I knew I was supposed to do spiritual warfare, but the thoughts were so pervasive they had become a stronghold in my thinking. I was so ashamed of the thoughts I kept them a secret. Even when I tried to take them captive, I couldn’t think of positive thoughts with which to replace the negative ones. The true things God said about me in His Word felt like lies, which meant the negative thoughts were too much to battle alone.
Those thoughts were there a long time. I even remember telling the pastor in Mississippi I was the worst sinner ever. He chuckled as he opened his Bible and showed me the verse in which Paul claimed that title as his. He tried to normalize sin and grace for me, but I needed to wrestle with those concepts for a while to make them my own. Over the years, I grasped the truth that there is no temptation that is not common to man. That means that sin itself levels the playing field for all of us. And through the book of Romans I learned that we all fall short and all need a savior. That includes those who are good, those who are bad, and those who are legalistic perfectionists. I came to believe it is okay to hate sin, but not the sinner, even when that sinner is me.
One night during one of our high school discipleship groups a girl shared that she was struggling with believing and feeling her sin was forgiven when she confessed it. I prayed for wisdom before I answered, because I knew this had always been a stronghold for me and I was speaking to myself as much as to her.
We looked at verses together. The first was Romans 8:1. "There is now no condemnation for those in Christ Jesus." We agreed because of the blood of Christ that there is no condemnation for those who believe in Him. We agreed that all sin was covered--past, present, and future and that if God didn't condemn us, we should not be condemning ourselves either. We agreed that our condemning thoughts had their source in the Enemy and discussed how different the conviction of the Holy Spirit felt than the condemnation of the Enemy.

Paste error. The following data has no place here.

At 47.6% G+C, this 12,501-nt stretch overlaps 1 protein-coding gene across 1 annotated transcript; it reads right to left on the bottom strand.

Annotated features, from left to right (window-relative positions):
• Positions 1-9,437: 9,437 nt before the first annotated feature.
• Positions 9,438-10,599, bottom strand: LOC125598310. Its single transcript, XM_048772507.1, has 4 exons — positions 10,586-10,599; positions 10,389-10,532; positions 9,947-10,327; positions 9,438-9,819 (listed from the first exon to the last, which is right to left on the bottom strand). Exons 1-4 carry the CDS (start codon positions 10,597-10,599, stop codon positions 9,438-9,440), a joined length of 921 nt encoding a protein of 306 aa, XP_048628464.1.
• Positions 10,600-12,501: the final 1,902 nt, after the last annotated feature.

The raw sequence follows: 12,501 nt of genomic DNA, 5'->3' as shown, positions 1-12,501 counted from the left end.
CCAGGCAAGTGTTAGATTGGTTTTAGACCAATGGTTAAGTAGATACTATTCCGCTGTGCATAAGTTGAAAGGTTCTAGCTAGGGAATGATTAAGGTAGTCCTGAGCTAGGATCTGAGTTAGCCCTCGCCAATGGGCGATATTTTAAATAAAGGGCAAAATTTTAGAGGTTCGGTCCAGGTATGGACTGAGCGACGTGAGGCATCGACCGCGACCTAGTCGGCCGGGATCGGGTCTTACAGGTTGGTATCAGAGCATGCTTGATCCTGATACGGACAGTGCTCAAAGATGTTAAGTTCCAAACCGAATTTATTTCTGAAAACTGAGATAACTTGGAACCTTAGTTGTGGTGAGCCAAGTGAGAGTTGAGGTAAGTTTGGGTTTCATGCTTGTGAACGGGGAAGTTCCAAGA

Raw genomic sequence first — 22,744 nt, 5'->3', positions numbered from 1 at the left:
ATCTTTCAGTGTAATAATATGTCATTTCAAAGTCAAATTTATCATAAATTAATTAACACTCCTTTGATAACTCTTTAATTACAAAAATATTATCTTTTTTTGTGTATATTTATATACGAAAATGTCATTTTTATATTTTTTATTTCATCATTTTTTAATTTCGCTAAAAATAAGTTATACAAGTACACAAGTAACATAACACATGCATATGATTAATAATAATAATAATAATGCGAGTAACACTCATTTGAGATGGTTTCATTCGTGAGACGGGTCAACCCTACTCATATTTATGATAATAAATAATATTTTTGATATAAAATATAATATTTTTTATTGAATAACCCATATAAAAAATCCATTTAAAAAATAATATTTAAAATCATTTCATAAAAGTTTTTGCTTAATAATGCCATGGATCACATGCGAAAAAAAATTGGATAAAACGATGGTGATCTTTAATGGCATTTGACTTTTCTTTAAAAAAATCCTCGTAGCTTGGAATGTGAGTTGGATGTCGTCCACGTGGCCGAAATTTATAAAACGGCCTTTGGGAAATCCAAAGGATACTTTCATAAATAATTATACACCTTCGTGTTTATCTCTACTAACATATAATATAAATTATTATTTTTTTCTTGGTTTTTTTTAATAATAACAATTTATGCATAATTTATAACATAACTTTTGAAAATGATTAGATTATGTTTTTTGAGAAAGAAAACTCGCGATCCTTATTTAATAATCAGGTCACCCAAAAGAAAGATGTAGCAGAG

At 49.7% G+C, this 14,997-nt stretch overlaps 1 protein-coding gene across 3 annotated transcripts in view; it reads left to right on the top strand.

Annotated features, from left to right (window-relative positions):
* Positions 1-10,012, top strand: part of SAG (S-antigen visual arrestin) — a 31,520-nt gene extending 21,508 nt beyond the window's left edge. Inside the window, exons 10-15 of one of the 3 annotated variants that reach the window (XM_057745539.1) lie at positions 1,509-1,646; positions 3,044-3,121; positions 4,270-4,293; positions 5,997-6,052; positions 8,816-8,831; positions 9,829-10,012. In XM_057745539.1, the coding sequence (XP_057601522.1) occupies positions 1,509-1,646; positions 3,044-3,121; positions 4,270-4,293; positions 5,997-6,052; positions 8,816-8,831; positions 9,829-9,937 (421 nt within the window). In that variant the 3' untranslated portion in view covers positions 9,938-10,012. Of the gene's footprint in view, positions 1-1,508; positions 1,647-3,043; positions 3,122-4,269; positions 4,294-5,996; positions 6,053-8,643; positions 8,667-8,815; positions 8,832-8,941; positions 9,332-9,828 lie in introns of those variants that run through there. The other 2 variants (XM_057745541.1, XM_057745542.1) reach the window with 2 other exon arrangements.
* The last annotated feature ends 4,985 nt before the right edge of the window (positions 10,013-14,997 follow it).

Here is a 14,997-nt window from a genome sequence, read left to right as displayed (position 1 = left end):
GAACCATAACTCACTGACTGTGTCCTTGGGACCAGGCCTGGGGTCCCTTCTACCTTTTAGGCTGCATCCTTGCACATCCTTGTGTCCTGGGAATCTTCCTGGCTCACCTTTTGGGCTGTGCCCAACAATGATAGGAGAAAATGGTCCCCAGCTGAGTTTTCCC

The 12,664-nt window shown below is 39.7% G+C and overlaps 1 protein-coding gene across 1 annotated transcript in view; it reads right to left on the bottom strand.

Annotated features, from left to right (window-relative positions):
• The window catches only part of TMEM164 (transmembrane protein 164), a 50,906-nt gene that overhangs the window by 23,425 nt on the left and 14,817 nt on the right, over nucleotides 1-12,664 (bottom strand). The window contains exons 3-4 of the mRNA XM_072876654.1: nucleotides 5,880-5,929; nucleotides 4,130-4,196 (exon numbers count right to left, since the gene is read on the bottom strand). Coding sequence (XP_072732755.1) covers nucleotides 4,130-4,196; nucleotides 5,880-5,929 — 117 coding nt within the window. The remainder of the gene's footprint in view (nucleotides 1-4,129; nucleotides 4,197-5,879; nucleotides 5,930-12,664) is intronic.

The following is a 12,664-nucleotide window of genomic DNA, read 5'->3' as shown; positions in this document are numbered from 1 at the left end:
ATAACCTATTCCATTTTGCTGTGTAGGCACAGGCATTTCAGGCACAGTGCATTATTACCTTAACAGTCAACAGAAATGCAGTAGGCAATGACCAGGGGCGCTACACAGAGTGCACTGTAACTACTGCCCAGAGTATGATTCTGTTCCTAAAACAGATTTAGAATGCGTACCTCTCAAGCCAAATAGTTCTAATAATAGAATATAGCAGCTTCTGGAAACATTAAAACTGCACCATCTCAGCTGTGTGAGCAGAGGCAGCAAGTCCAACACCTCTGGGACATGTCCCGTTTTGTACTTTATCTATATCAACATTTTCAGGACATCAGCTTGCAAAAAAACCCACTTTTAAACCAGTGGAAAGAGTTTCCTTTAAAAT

We also turned to 1 John 1:9 and reiterated that truth, "If we confess our sins, he is faithful and just to forgive us our sins and to cleanse us from all unrighteousness." We realized that it was God's job to cleanse us and that our self-condemnation had not been very fruitful. We also agreed when we are condemning ourselves, we are listening to the evil one, not believing God, and we don't trust God to be true to His Word. Lastly, I shared that from my own life I had learned that condemnation always kept me stuck and miserable. It was never a successful motivation for spiritual growth and change. I shared with the girls that God's goodness combined with godly sorrow over sin leads me to change, not hating and berating myself. We decided that night if Christ came and died in our place for sin and His death satisfied the Father, there was nothing more that we could add to it. Christ paid it all. It is amazing how confession of sin tends to humble us, but condemning ourselves reveals a sick pride that drives us to live with focus on self rather than a focus on Christ.
I can't help but wonder how different the lives of other perfectionists would be if they grasped God's truth and were no longer living condemned by their perfectionism, but instead, were resting peacefully in His grace.